The second was when I returned to the Faith and Earth Care series through the interview with Dillon Cruz. I was initially a little hesitant about releasing the conversation because this series as a whole usually generates a lot of feedback, often negatively. Dillon’s time on the air did bring a number of replies, often private via email, but in a different way. His raw voice and self awareness lead to responses that stretched across a variety of religious traditions, and gave form to an expression of faith as a way to tend the world we are given that is a personal pursuit compatible with designing the world we want to live in. There was no hatemail this time around for covering spirituality within permaculture, but, then again, this wasn’t that kind of conversation.
The final of the stand-alone, stand-out episodes, comes from time spent with Eric and Victoria of Charm City Farms, in Baltimore, Maryland. In particular it was Victoria’s personal journey that opened a space to hear a voice that sounded similar to our own. She came from a place where she could make any of a number of choices towards the life she lived, and worked through the struggles of what path lead to a sense of self and right livelihood.
Every time I sit down with a microphone I never know what will wind up being recorded or where the interview will go. That day in Baltimore lead to something special and I’m grateful to Victoria for allowing me to share that with you.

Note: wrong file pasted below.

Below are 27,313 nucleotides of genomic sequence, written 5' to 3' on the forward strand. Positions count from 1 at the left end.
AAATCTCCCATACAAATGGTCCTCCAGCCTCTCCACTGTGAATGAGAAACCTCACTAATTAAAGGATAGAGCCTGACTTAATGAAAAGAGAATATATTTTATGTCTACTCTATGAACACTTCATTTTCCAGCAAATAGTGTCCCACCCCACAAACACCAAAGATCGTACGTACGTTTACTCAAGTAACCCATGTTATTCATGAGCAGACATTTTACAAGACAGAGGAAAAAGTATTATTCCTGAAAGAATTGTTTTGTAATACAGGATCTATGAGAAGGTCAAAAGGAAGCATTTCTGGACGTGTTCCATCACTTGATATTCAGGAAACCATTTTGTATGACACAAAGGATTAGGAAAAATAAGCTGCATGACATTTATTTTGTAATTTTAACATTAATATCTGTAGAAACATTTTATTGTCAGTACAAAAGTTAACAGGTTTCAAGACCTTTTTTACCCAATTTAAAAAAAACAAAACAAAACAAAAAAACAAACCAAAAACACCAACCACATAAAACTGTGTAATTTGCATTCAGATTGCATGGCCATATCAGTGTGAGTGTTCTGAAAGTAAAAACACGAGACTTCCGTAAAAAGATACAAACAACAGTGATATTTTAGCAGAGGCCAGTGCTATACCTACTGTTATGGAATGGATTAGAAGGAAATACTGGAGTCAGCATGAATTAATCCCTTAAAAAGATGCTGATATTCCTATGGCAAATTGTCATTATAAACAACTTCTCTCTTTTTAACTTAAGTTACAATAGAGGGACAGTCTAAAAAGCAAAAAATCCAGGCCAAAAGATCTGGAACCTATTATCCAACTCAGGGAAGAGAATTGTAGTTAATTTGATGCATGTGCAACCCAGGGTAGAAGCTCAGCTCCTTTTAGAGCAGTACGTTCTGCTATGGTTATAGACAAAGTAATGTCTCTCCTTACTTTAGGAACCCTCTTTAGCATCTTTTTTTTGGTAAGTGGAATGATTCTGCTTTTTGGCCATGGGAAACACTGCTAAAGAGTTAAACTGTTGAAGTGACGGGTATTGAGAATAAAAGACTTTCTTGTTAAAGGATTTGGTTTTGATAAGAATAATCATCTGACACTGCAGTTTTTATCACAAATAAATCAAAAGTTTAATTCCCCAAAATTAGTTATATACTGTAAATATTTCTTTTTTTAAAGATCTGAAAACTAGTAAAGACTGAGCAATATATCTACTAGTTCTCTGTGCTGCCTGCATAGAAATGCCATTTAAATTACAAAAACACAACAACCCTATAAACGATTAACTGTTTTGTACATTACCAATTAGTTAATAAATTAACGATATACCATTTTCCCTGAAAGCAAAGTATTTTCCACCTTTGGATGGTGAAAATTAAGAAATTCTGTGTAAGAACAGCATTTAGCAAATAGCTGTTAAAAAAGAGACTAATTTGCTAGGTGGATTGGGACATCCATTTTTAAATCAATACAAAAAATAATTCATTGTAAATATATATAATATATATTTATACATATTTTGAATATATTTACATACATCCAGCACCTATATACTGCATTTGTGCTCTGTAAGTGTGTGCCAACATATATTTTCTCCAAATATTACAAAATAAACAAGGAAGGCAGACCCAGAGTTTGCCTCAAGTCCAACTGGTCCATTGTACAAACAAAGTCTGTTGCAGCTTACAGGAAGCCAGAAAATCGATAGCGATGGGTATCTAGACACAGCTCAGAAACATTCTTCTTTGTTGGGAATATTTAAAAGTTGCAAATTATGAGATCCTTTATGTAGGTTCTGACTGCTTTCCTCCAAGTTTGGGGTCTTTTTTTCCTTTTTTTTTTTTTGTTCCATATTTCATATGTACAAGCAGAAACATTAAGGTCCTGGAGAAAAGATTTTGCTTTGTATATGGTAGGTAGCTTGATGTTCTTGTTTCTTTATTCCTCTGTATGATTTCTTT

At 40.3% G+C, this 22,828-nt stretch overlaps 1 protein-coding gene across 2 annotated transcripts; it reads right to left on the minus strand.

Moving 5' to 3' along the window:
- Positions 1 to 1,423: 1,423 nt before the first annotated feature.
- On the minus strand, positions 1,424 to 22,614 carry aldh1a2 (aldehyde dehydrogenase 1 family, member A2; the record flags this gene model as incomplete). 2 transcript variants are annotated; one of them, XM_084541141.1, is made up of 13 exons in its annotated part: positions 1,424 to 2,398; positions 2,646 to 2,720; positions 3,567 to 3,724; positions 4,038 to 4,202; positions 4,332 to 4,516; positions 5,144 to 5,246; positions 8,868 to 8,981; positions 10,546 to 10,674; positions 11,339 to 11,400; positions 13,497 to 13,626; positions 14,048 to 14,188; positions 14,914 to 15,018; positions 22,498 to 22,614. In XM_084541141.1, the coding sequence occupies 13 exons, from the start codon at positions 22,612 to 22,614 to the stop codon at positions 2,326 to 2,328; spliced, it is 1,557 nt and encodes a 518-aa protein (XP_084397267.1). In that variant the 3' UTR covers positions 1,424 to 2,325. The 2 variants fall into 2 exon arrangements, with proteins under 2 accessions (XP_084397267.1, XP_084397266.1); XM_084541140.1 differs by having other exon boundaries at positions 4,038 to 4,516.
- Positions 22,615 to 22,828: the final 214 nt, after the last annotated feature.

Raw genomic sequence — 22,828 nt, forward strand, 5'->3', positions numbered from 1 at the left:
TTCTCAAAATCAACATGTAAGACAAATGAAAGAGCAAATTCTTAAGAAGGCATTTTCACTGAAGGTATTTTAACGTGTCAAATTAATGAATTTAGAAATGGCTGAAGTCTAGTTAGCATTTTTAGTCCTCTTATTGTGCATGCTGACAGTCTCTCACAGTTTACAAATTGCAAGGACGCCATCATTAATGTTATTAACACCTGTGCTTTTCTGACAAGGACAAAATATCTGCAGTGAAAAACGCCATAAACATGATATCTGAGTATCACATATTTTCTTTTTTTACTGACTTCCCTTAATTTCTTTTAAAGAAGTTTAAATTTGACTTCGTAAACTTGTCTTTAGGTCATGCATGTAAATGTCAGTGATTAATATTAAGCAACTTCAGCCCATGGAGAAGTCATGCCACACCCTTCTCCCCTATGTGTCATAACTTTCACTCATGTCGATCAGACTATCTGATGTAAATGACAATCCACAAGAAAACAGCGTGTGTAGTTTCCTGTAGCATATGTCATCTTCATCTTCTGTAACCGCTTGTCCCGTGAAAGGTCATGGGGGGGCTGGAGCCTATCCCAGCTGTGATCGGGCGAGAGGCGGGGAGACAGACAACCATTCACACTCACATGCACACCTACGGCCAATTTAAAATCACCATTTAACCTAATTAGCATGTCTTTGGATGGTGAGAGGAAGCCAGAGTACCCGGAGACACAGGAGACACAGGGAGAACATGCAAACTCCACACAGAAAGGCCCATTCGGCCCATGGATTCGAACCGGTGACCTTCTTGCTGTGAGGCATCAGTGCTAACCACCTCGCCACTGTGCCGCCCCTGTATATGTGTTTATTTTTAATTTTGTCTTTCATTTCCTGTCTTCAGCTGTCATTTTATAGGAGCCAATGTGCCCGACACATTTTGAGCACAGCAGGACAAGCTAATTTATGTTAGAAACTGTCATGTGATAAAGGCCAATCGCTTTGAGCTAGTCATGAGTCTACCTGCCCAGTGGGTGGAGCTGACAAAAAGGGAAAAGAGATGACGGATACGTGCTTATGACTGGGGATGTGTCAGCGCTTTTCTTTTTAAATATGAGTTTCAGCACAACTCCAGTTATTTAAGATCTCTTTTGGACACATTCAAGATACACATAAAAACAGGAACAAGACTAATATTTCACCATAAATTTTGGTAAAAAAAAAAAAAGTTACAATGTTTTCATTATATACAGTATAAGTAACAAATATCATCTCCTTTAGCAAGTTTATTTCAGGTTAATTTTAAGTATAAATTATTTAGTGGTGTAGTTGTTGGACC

Now that I’ve covered the episodes I heard from you about, there are two that were some of my personal favorites. Those were with Holly Brown of Island Creek Farm, and talking with Toby Hemenway about The Permaculture City.
Holly means so much to my own journey as a permaculture practitioner not only for the content of the conversation you can listen to, but also because of the way that we spent our the time together the day we met. She was the last stop on my journey through Virginia visiting with permaculture farmers and homesteaders, that started with Lee and Dave O’Neill of Radical Roots several days earlier.
That morning, as I drove out to her farm, I found myself a little road weary and ready to start the trek back up North on Interstate 81 to Pennsylvania. I love to drive, it’s something instilled in me by my father at a young age as I sat in the back of classic American muscle, and later Swedish GT cars, and then my own life as a gear-head behind the wheel of Japanese sports cars and GT cars of my own, but I despise getting on I-81 for more than an hour or so, and the thought of four hours from Virginia back home that day felt like a stretch of my own personal hell laid out in asphalt.